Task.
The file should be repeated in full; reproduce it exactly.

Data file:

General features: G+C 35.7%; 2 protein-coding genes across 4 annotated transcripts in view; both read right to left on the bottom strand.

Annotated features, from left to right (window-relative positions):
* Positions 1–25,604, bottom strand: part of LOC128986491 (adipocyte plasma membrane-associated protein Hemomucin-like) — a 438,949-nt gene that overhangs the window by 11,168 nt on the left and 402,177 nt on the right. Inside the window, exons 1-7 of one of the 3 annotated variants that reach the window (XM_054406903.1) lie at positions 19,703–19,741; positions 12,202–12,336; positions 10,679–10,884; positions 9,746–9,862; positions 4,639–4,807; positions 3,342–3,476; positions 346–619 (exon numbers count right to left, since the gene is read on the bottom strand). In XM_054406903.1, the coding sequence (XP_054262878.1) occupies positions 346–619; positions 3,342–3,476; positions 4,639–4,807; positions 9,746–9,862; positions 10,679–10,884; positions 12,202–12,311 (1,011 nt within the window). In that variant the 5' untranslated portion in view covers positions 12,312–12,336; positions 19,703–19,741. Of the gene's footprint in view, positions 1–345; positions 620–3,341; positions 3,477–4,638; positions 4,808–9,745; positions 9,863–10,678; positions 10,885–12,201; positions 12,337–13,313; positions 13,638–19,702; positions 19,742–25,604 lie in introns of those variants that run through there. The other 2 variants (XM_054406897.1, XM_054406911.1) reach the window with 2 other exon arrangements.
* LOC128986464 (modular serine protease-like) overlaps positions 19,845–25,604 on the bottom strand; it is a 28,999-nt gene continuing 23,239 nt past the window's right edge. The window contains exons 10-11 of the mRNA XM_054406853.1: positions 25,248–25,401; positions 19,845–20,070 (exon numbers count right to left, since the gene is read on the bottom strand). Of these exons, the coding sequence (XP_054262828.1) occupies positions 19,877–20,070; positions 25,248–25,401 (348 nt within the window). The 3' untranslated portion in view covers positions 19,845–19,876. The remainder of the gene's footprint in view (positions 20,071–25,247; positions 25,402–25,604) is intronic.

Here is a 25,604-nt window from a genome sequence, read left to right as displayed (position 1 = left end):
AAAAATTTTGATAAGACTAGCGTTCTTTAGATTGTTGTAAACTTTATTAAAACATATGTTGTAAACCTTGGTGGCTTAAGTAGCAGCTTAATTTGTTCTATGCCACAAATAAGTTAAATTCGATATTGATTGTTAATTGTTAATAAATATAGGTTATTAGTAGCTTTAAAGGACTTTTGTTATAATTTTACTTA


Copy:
General features: G+C 35.7%; 2 protein-coding genes across 4 annotated transcripts in view; both read right to left on the bottom strand.

Annotated features, from left to right (window-relative positions):
* Positions 1–25,604, bottom strand: part of LOC128986491 (adipocyte plasma membrane-associated protein Hemomucin-like) — a 438,949-nt gene that overhangs the window by 11,168 nt on the left and 402,177 nt on the right. Inside the window, exons 1-7 of one of the 3 annotated variants that reach the window (XM_054406903.1) lie at positions 19,703–19,741; positions 12,202–12,336; positions 10,679–10,884; positions 9,746–9,862; positions 4,639–4,807; positions 3,342–3,476; positions 346–619 (exon numbers count right to left, since the gene is read on the bottom strand). In XM_054406903.1, the coding sequence (XP_054262878.1) occupies positions 346–619; positions 3,342–3,476; positions 4,639–4,807; positions 9,746–9,862; positions 10,679–10,884; positions 12,202–12,311 (1,011 nt within the window). In that variant the 5' untranslated portion in view covers positions 12,312–12,336; positions 19,703–19,741. Of the gene's footprint in view, positions 1–345; positions 620–3,341; positions 3,477–4,638; positions 4,808–9,745; positions 9,863–10,678; positions 10,885–12,201; positions 12,337–13,313; positions 13,638–19,702; positions 19,742–25,604 lie in introns of those variants that run through there. The other 2 variants (XM_054406897.1, XM_054406911.1) reach the window with 2 other exon arrangements.
* LOC128986464 (modular serine protease-like) overlaps positions 19,845–25,604 on the bottom strand; it is a 28,999-nt gene continuing 23,239 nt past the window's right edge. The window contains exons 10-11 of the mRNA XM_054406853.1: positions 25,248–25,401; positions 19,845–20,070 (exon numbers count right to left, since the gene is read on the bottom strand). Of these exons, the coding sequence (XP_054262828.1) occupies positions 19,877–20,070; positions 25,248–25,401 (348 nt within the window). The 3' untranslated portion in view covers positions 19,845–19,876. The remainder of the gene's footprint in view (positions 20,071–25,247; positions 25,402–25,604) is intronic.

Here is a 25,604-nt window from a genome sequence, read left to right as displayed (position 1 = left end):
AAAAATTTTGATAAGACTAGCGTTCTTTAGATTGTTGTAAACTTTATTAAAACATATGTTGTAAACCTTGGTGGCTTAAGTAGCAGCTTAATTTGTTCTATGCCACAAATAAGTTAAATTCGATATTGATTGTTAATTGTTAATAAATATAGGTTATTAGTAGCTTTAAAGGACTTTTGTTATAATTTTACTTA